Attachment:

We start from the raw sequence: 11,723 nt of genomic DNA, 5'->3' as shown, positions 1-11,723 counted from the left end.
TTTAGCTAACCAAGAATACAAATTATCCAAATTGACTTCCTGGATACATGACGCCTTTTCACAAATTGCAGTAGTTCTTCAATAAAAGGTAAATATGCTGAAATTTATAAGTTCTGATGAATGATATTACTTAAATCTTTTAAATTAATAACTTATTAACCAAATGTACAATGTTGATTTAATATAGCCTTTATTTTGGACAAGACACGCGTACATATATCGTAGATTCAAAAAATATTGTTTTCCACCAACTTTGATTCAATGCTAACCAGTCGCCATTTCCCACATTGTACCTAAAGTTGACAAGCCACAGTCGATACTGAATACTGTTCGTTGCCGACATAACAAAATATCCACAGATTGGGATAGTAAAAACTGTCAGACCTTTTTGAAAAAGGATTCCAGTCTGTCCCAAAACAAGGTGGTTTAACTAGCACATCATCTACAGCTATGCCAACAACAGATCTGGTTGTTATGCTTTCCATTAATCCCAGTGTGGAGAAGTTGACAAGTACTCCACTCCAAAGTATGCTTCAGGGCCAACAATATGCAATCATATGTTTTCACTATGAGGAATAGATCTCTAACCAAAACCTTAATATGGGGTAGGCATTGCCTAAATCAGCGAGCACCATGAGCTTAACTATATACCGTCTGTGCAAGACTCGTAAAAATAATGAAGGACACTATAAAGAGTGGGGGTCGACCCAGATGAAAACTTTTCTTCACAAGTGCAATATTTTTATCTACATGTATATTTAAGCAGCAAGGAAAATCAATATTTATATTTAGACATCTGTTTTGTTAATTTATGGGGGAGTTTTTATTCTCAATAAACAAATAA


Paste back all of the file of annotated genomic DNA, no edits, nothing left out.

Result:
We start from the raw sequence: 11,723 nt of genomic DNA, 5'->3' as shown, positions 1-11,723 counted from the left end.
TTTAGCTAACCAAGAATACAAATTATCCAAATTGACTTCCTGGATACATGACGCCTTTTCACAAATTGCAGTAGTTCTTCAATAAAAGGTAAATATGCTGAAATTTATAAGTTCTGATGAATGATATTACTTAAATCTTTTAAATTAATAACTTATTAACCAAATGTACAATGTTGATTTAATATAGCCTTTATTTTGGACAAGACACGCGTACATATATCGTAGATTCAAAAAATATTGTTTTCCACCAACTTTGATTCAATGCTAACCAGTCGCCATTTCCCACATTGTACCTAAAGTTGACAAGCCACAGTCGATACTGAATACTGTTCGTTGCCGACATAACAAAATATCCACAGATTGGGATAGTAAAAACTGTCAGACCTTTTTGAAAAAGGATTCCAGTCTGTCCCAAAACAAGGTGGTTTAACTAGCACATCATCTACAGCTATGCCAACAACAGATCTGGTTGTTATGCTTTCCATTAATCCCAGTGTGGAGAAGTTGACAAGTACTCCACTCCAAAGTATGCTTCAGGGCCAACAATATGCAATCATATGTTTTCACTATGAGGAATAGATCTCTAACCAAAACCTTAATATGGGGTAGGCATTGCCTAAATCAGCGAGCACCATGAGCTTAACTATATACCGTCTGTGCAAGACTCGTAAAAATAATGAAGGACACTATAAAGAGTGGGGGTCGACCCAGATGAAAACTTTTCTTCACAAGTGCAATATTTTTATCTACATGTATATTTAAGCAGCAAGGAAAATCAATATTTATATTTAGACATCTGTTTTGTTAATTTATGGGGGAGTTTTTATTCTCAATAAACAAATAA